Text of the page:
We as parents, often feel guilty about exposing our children to various electronic gadgets like Mobile Phone, Laptop or TV. We know instinctively that higher exposure to Screen Time for kids may not be good. But many times, we allow this to happen because of the demands of our practical reality. I have used the tactic of playing a video on my mobile phone to get my child to sit at the dining table and eat her food. At times, I have also used TV programs to calm my tantrum throwing a child or to do some other urgent work.
This article aims to understand 3 things with regards to Screen Time for Kids:
i. Why are children attracted to electronic devices?
ii. What exactly is the harm that over-exposure does?
iii. What are the expert recommend guidelines for exposure to electronic gadgets?
Why are children attracted to electronic devices?
Children learn by imitating their parents. When they see us glued to our electronic devices all the time, they learn that these devices are important. The content we access on our devices is auditory and visual in nature which makes it more attractive to children. This gives us some clues as to what we can do reduce the interest levels of our children towards electronic gadgets.
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What harm does over-exposure do?
Numerous studies and research have repeatedly found that over-exposure of electronic devices (including TV) and digital media to young children results in problems, such as:
- Negative impact on cognitive, language, motor and socio-emotional milestones. Young children cannot learn about the world around them from these devices as well as they do from Parents or other people around them. It has also been noted that children find it difficult to transfer their knowledge learnt from these electronic media into our real 3-D world.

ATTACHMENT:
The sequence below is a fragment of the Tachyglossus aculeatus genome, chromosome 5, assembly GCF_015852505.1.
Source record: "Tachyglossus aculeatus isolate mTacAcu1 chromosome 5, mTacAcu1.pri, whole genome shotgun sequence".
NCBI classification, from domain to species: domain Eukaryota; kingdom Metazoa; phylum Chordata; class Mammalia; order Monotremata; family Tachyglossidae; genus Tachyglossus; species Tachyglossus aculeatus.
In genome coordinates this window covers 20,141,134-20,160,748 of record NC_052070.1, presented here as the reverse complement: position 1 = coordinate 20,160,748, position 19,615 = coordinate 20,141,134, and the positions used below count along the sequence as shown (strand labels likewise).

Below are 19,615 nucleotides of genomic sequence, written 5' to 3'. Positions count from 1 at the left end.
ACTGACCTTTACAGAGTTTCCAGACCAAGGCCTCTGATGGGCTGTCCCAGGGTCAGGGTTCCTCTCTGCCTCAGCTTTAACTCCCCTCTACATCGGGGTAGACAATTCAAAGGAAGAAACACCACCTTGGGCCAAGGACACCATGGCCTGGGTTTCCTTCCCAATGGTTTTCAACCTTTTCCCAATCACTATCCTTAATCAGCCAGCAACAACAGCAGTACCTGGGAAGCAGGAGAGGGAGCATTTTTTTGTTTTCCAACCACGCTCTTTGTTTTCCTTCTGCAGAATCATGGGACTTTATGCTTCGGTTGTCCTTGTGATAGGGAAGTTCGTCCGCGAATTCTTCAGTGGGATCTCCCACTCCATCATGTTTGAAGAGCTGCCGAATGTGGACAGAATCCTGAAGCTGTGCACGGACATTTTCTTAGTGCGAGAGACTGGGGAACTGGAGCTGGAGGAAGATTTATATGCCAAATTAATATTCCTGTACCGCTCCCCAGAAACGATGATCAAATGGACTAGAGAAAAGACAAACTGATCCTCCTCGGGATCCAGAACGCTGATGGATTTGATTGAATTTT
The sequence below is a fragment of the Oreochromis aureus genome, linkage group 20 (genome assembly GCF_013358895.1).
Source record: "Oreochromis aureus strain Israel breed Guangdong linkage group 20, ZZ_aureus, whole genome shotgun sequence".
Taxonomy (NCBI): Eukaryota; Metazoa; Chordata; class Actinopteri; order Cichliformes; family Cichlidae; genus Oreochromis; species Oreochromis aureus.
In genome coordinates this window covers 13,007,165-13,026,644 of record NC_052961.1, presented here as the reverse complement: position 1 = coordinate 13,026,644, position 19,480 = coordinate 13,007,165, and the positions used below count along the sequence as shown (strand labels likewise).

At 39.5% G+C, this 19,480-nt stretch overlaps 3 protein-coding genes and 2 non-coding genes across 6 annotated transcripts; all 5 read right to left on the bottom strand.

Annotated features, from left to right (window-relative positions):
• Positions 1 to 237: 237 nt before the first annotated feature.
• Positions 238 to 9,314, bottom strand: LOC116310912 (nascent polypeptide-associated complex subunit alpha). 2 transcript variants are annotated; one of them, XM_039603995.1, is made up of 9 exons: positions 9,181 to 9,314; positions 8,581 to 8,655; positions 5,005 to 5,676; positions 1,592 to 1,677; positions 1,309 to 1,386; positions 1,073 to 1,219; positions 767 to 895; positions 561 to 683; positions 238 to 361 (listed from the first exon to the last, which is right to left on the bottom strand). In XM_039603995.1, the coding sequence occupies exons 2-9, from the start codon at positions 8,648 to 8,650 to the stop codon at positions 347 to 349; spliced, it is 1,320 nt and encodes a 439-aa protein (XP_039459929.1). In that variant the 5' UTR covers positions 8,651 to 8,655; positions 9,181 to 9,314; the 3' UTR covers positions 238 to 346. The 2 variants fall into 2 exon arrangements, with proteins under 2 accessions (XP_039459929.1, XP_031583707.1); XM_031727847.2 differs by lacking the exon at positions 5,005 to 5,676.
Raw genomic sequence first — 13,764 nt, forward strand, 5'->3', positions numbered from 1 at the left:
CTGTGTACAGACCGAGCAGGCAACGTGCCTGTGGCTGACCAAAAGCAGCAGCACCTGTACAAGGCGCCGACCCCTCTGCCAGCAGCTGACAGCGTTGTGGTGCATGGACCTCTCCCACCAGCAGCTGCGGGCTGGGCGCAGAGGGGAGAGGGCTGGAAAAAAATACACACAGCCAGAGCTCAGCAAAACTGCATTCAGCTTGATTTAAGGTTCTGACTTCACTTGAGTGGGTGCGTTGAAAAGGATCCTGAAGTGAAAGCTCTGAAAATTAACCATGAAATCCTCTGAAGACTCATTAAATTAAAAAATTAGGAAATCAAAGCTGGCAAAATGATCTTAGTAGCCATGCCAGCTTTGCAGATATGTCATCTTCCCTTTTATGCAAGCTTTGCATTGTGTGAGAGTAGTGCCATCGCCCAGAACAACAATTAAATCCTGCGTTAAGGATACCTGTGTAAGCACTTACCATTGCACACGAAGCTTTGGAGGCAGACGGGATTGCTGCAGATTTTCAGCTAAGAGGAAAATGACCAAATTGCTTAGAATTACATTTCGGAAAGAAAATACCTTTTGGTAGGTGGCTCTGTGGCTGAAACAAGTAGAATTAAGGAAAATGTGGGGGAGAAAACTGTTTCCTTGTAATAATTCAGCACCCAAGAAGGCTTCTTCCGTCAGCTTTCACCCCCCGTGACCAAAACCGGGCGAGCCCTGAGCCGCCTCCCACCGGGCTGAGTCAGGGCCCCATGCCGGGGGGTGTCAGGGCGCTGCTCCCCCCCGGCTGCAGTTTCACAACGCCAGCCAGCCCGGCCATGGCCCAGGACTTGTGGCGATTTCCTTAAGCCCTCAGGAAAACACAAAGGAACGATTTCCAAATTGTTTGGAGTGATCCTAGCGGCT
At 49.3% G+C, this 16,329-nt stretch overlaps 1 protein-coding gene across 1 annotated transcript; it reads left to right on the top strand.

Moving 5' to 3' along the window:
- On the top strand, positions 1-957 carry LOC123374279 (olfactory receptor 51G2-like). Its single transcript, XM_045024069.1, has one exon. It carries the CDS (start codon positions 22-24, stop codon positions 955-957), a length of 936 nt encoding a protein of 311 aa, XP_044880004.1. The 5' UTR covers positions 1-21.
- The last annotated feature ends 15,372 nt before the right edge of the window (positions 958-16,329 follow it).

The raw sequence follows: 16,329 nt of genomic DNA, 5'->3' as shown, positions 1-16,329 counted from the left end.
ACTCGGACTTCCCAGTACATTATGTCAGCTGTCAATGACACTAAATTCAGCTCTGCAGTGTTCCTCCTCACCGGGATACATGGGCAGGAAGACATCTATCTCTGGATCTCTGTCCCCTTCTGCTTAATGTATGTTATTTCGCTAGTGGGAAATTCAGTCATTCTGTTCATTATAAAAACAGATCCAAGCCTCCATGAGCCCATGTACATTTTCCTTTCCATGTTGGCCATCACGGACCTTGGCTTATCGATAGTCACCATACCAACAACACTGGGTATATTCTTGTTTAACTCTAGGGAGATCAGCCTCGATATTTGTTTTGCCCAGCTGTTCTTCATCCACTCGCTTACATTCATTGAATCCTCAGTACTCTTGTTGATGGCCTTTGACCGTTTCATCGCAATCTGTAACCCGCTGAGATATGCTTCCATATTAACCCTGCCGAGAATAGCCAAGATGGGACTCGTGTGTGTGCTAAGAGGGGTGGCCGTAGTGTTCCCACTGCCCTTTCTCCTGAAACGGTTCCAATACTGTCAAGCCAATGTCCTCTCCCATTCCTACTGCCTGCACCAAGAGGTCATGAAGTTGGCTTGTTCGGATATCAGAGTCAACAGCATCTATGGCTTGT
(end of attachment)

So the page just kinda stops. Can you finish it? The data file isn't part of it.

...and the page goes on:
- Increased chances of childhood and later-stage obesity. Obesity has been linked to numerous other potential health issues.
- It results in sleep deprivation for the children, which has been linked to other health and development problems
- More screen time results in less physical movement and can lead to poor muscle development and control. Meanwhile, hunching over screens can also encourage bad posture and result in back and neck problems.
Screen Time for Kids: Guidelines Recommended by Experts
American Association of Pediatrics (AAP) has guidelines with regards to the usage of electronic devices and the amount of time that can be spent by a child viewing these devices (Screen Time). A few of the key recommendations, relevant for the ages of 0-5 Years are:
- For children younger than 18 Months, No Screen Time at all.
- For 18-24 Months child, avoid Screen Time completely, if you can. However, If you can’t, occasional viewing of “High-Quality Programming” is fine, provided parent is co-viewing the content and guiding the child.
- For 2-5 Years child, maximum of 1 Hour per Day of viewing time of “High-Quality Programming”, again co-viewed and in the guidance of the parent.
Now let us look at the recommendations of the Department of Health, Australia:
- Birth to 2 Years: No exposure to watching TV or any other electronic devices
- 2-5 Years: Maximum exposure of 1 Hour/Day to TV or any other electronic media
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We understand that parenting in real-life is often far from ideal. There are practical difficulties in always sticking to the suggestions of experts. In fact, many commentators have criticised these recommendations as not being practical. While we should never ignore the advice of experts, over the next few articles, we will try and explore practical solutions for this problem of overexposure to Screen Time for Kids.
- Have you ever wondered why your child is so attracted to a smartphone or a tablet?
- In this article, our Experts examine the reasons behind this attraction.
- Over-exposure to electronic gadgets can have a long lasting negative impact on developmental milestones.
- The article also provides Experts recommendation on appropriate Screen Time for children of different age group.
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If your kid insists on viewing an electronic gadget, how do you handle the situation?
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